January 23, 2010


by Christopher Ransom
320 pages, St. Martin's Press

Review by Hereward L.M. Proops

Don’t you just love it when you stumble across a real gem when you’re least expecting it? I bought The Birthing House on a whim at an airport. From the blurb on the cover, it looked like an immediately accessible, enjoyable but ultimately disposable horror novel that would be a quick, undemanding read. How wrong I was! Christopher Ransom’s debut novel is an intelligent, haunting read that is as wise and introspective as anything I’ve read by a more seasoned author.

The plot is fairly straightforward – having experienced some marital difficulties, Conrad Harrison and his wife Jo relocate from California to an old birthing house in a quiet Wisconsin town. Once there they discover their dream home is harbouring a number of dark secrets. Sounds like your average haunted house novel, right? Thankfully, it is anything but. The Birthing House is a far more complicated, multi-layered experience than the blurb on the cover would have you believe. Whilst the novel has its fair share of creepy moments, its real power lies in the psychological impact that it carries.

Ransom provides us with an unflinchingly honest portrayal of male sexuality through the character of Conrad. Much of the novel focuses on his own ailing relationship with Jo and the simmering resentment they feel for one another. The narrative is interspersed with flashbacks to Conrad’s first serious relationship, his sexual awakening and the girl that got away. To reveal any more of the plot would be to spoil the numerous surprises that lie hidden within its pages. In places it is dreamlike and hallucinatory, at other times rational and grounded in the real world. Seamlessly switching between the two, Ransom’s enthrals and disorientates his readers in equal measures. Reading the book in one sitting is akin to experiencing some kind of fever-induced nightmare and I very much doubt anyone could make it to the end without feeling thoroughly creeped-out.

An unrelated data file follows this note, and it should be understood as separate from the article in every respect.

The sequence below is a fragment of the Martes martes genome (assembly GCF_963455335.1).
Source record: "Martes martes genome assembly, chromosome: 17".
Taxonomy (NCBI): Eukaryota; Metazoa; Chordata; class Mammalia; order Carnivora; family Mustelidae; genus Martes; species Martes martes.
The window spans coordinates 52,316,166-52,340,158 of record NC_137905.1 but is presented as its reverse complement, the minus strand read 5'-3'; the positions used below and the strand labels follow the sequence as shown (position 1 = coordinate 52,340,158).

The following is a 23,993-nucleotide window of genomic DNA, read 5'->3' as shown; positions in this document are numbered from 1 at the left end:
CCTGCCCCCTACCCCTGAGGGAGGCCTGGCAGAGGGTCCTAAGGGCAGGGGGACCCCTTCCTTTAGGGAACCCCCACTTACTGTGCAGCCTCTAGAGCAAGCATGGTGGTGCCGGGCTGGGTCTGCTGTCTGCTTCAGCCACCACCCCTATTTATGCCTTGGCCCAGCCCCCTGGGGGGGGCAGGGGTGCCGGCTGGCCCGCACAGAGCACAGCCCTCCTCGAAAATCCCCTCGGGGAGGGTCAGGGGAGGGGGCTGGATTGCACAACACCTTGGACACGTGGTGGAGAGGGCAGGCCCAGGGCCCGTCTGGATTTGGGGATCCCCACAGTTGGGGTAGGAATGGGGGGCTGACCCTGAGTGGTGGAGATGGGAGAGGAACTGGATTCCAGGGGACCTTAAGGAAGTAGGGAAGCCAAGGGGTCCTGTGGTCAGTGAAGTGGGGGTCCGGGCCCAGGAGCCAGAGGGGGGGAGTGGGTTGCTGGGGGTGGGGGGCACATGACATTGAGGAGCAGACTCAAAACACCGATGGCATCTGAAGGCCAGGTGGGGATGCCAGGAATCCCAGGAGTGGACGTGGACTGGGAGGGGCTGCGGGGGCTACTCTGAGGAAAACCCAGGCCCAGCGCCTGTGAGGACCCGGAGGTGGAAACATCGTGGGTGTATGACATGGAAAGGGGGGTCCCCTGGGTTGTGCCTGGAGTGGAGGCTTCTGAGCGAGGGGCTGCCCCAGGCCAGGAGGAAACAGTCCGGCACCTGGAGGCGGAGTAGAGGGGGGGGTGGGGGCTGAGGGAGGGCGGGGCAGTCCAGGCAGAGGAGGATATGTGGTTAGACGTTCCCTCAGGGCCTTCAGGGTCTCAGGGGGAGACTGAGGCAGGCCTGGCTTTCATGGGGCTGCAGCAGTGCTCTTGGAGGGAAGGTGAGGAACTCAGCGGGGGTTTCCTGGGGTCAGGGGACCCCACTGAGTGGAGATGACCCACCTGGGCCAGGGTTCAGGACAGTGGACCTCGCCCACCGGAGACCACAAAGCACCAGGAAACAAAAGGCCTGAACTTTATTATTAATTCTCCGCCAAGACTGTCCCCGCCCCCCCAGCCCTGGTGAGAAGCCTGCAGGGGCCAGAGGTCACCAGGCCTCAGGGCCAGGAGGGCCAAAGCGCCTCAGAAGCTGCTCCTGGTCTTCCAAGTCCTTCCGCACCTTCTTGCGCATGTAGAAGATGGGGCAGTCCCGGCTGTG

Part of me was disappointed that The Birthing House was not a run-of-the-mill trashy horror novel. It was a challenging read, both disturbing and emotionally exhausting. That isn’t to say the book is not rewarding. Patient and attentive readers will find some chilling insights into the traumatic aspects of birth, sex and death. Sex and childbirth can be beautiful experiences but they can also be brutal, damaging ones. Ransom further compounds this bleak philosophy by adding that a traumatic passing from this world can leave similar emotional scars in buildings and that these bad memories feed on the negative emotions of those around them. As I said, pretty heavy stuff.

Ransom writes well. Very well. So well, in fact, that it is hard to comprehend this is his first novel. His characters are believable and the dialogue is snappy, with a witty ear for the regional dialect of small town America. Though not filled with incident, the narrative ambles along at a leisurely pace and it is this unassuming rhythm of the book that makes the scar bits so utterly terrifying. Conrad Harrison is a wonderful central character: unsure of what he wants from life, it would be easy to dismiss him as embittered and cynical. As we learn more about him we discover that he is emotionally needy and irreparably damaged by the experiences of his past. Whilst not entirely likeable, sensitive readers will be able to identify with him and share in his own private horrors.

If The Birthing House is anything to go by, Christopher Ransom will be a name to watch in the future. Uncomfortable and uncompromising, it is a demanding book that may be too heavy-going for those used to the splatter-fiction of James Herbert or Shaun Hutson. Readers who approach Ransom’s debut with an open mind will discover a book whose psychological horrors have the ability to haunt them long after the gruesome conclusion.

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